Legislative branch: bicameral; General Courts or National Assembly or las Cortes Generales consists of the Senate or Senado (259 seats - 208 members directly elected by popular vote and the other 51 appointed by the regional legislatures to serve four-year terms) and the Congress of Deputies or Congreso de los Diputados (350 seats; members are elected by popular vote on block lists by proportional representation to serve four-year terms)
elections: Senate - last held 14 March 2004; Congress of Deputies - last held 14 March 2004
election results: see Spanish legislative election, 2004

Judicial branch: Supreme Court or Tribunal Supremo. See also Audiencia Nacional.

Political parties and leaders: Main article: List of political parties in Spain

People's Party or PP (Mariano Rajoy Brey); Spanish Communist Party or PCE (Francisco Frutos) Spanish Socialist Workers' Party or PSOE (José Luis Rodríguez Zapatero, secretary general) United Left or IU (a coalition of parties including the PCE and other small parties) (Gaspar Llamazares Basque Nationalist Party or PNV (Joseba Eguibar) Canarian Coalition or CC (a coalition of five parties) (Lorenzo Olarte Cullen) Convergence and Union or CiU (Josep Antoni Duran i Lleida, secretary general) (a coalition of the Democratic Convergence of Catalonia or CDC [Jordi Pujol i Soley] and the Democratic Union of Catalonia or UDC (Josep Antoni Duran i Lleida)) Galician Nationalist Bloc or BNG (Anxo Quintana González); Esquerra Republicana de Catalunya or ERC (Josep-Lluís Carod-Rovira) Iniciativa per Catalunya or IC (a coalition of PSUC and other parties) (Joan Saura); Basque Solidarity Eusko Alkartasuna or EA (Begoña Errazti); Aragonese Council, Chunta Aragonesista or CHA) (José Antonio Labordeta).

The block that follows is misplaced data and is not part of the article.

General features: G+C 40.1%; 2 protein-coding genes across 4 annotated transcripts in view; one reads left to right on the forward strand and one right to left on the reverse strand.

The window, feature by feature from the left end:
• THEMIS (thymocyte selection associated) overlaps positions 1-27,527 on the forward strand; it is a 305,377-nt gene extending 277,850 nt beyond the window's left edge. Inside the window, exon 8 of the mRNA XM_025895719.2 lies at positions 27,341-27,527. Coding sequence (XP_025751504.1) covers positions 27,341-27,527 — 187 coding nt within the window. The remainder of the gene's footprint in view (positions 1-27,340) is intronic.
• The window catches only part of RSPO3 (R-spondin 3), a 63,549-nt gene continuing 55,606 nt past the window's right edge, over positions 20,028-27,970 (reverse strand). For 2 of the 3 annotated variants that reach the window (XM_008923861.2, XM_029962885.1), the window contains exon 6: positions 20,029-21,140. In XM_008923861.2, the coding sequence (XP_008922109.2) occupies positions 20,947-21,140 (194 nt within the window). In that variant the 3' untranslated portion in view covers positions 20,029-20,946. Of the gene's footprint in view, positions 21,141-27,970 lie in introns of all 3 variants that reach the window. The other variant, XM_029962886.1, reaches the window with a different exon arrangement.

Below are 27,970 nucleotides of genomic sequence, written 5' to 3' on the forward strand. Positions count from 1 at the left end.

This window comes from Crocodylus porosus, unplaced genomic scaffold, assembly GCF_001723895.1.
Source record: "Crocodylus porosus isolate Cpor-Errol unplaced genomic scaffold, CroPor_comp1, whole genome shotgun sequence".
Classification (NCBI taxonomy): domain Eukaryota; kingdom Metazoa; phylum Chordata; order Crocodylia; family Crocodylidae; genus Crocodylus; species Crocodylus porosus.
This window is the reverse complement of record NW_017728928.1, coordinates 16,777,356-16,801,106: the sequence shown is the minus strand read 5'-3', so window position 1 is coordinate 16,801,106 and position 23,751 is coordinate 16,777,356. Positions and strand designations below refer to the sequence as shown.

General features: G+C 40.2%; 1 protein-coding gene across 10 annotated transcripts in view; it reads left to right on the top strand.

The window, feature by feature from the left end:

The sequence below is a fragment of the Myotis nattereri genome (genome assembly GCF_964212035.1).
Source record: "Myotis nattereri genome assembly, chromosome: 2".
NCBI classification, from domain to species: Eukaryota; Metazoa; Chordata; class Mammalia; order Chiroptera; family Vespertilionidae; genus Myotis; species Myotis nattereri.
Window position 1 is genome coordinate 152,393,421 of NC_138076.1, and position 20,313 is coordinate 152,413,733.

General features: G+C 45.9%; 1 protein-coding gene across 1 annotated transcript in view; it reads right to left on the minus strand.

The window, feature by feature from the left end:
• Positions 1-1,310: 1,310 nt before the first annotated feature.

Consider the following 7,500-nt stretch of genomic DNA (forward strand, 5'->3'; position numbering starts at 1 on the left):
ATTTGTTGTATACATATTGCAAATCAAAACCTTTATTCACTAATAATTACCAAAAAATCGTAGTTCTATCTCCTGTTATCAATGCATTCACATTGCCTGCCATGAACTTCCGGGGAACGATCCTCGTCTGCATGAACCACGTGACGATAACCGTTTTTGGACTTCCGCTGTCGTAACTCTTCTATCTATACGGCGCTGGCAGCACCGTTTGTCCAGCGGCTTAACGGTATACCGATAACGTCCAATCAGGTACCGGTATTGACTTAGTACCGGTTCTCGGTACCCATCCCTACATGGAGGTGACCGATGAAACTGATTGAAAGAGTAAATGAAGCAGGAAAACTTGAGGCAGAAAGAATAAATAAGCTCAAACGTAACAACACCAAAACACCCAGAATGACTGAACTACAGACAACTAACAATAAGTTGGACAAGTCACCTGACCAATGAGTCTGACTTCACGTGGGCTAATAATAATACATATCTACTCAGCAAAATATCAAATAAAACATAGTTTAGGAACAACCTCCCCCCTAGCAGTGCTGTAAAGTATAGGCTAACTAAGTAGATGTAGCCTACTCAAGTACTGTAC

Political pressure groups and leaders:

  • Business and landowning interests;
  • Free labor unions (authorized in April 1977, which meant the legalisation of previous clandestine unions and the creation of new ones). The most powerful unions are the Workers' Commissions or CC.OO. and the Socialist General Union of Workers or UGT. There are many others, in which workers unionize according to their trade or their ideology: Workers Syndical Union or USO, Solidarity of Basque Workers (ELA, Basque), Galician Inter-Unions Confederation (CIG, Galician).
  • Catholic Church and Opus Dei campaign to influence governments' policies.
  • Basque Fatherland and Liberty or ETA and the First of October Antifascist Resistance Group or GRAPO use terrorism to oppose the government.
  • University students.

International organization participation: AfDB, AsDB, Australia Group, BIS, CCC, CE, CERN, EAPC, EBRD, ECE, ECLAC, EIB, EMU, ESA, EU, FAO, IADB, IAEA, IBRD, ICAO, ICC, ICC, ICFTU, ICRM, IDA, IEA, IFAD, IFC, IFRCS, IHO, ILO, IMF, IMO, Inmarsat, Intelsat, Interpol, IOC, IOM (observer), ISO, ITU, LAIA (observer), NATO, NEA, NSG, OAS (observer), OECD, OPCW, OSCE, PCA, UN, UNCTAD, UNESCO, UNHCR, UNIDO, UNMIBH, UNMIK, UNTAET, UNU, UPU, WCL, WEU, WHO, WIPO, WMO, WToO, WTrO, Zangger Committee

Flag description: Three horizontal bands of red (top), yellow (double width), and red with the national coat of arms on the hoist side of the yellow band. The coat of arms includes the royal seal framed by the Pillars of Hercules, which are the two promontories (Gibraltar and Ceuta) on either side of the eastern end of the Strait of Gibraltar

See also : Spainast:Gobiernu y política d'España

ca:Govern i política d'Espanya es:Gobierno y política de España fr:Politique de l'Espagne pl:Ustrój polityczny Hiszpanii